Here’s a look at some key types of insurance you might need:
- General Liability Insurance: This covers legal costs if you’re faced with accidents, injuries, or negligence claims.
- Business Property Insurance: It protects the items and locations vital to your business.
- Equipment Breakdown Insurance: This takes care of repairing or replacing your tools and machinery.
- Worker’s Compensation: This is important for covering medical expenses and lost wages if your employees get injured.
- Commercial Property Insurance: It helps protect your business spaces from damage or disasters.
- Commercial Auto Insurance: Essential for covering incidents involving vehicles used for business.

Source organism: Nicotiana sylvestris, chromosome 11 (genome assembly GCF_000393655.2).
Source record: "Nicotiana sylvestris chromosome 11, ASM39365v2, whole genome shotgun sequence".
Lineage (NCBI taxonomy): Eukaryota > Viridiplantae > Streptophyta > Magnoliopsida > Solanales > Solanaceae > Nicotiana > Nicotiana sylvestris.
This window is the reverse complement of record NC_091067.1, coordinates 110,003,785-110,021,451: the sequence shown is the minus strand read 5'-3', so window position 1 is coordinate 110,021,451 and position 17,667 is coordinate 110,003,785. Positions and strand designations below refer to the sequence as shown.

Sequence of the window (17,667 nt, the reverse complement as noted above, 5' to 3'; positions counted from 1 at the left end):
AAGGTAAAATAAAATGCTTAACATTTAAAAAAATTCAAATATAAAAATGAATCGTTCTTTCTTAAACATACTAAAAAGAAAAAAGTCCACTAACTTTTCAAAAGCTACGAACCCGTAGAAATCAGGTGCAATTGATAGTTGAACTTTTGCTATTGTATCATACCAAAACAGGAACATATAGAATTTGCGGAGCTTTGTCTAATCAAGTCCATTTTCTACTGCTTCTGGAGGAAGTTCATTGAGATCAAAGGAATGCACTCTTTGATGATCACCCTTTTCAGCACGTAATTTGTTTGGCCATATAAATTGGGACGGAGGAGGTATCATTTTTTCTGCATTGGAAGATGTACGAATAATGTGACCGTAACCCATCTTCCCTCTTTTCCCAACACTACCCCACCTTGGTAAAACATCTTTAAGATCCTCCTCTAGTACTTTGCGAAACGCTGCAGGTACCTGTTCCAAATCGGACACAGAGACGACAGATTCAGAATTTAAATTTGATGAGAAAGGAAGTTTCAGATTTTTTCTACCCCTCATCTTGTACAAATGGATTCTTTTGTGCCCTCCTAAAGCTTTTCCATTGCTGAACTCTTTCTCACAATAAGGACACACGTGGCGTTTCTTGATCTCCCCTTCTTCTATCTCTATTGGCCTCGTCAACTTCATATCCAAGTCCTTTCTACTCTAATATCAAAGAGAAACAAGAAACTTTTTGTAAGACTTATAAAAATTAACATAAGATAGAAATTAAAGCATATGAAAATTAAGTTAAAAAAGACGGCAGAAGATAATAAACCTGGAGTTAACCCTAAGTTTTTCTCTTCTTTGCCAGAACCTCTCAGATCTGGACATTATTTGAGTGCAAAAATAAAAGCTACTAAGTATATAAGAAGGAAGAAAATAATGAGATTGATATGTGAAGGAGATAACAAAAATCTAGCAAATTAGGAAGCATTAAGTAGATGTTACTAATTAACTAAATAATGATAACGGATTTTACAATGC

- Professional Liability Insurance: It deals with legal issues arising from unsatisfactory services.
- Business Owner’s Policy (BOP): This is a convenient package combining multiple insurance coverages.
8. Apply for a Bank Account & Business Credit Cards
When you start a company, keeping your own and your company’s money separate is essential. This helps keep your things, like your house and car, safe from company troubles.
Here are two simple steps to make sure you keep your company’s money matters in order:
Open a Business Bank Account.
Having a business bank account is smart because it helps you keep your shopping separate from your company’s expenses. It also makes it easier to manage your company’s money and taxes.
Get a Business Credit Card
A business credit card is more than just a way to pay for company things without mixing it up with your stuff. It also helps your company to show it can handle money well. This is excellent when you need to borrow money or get financial support for your company.
9. Purchase Necessary Equipment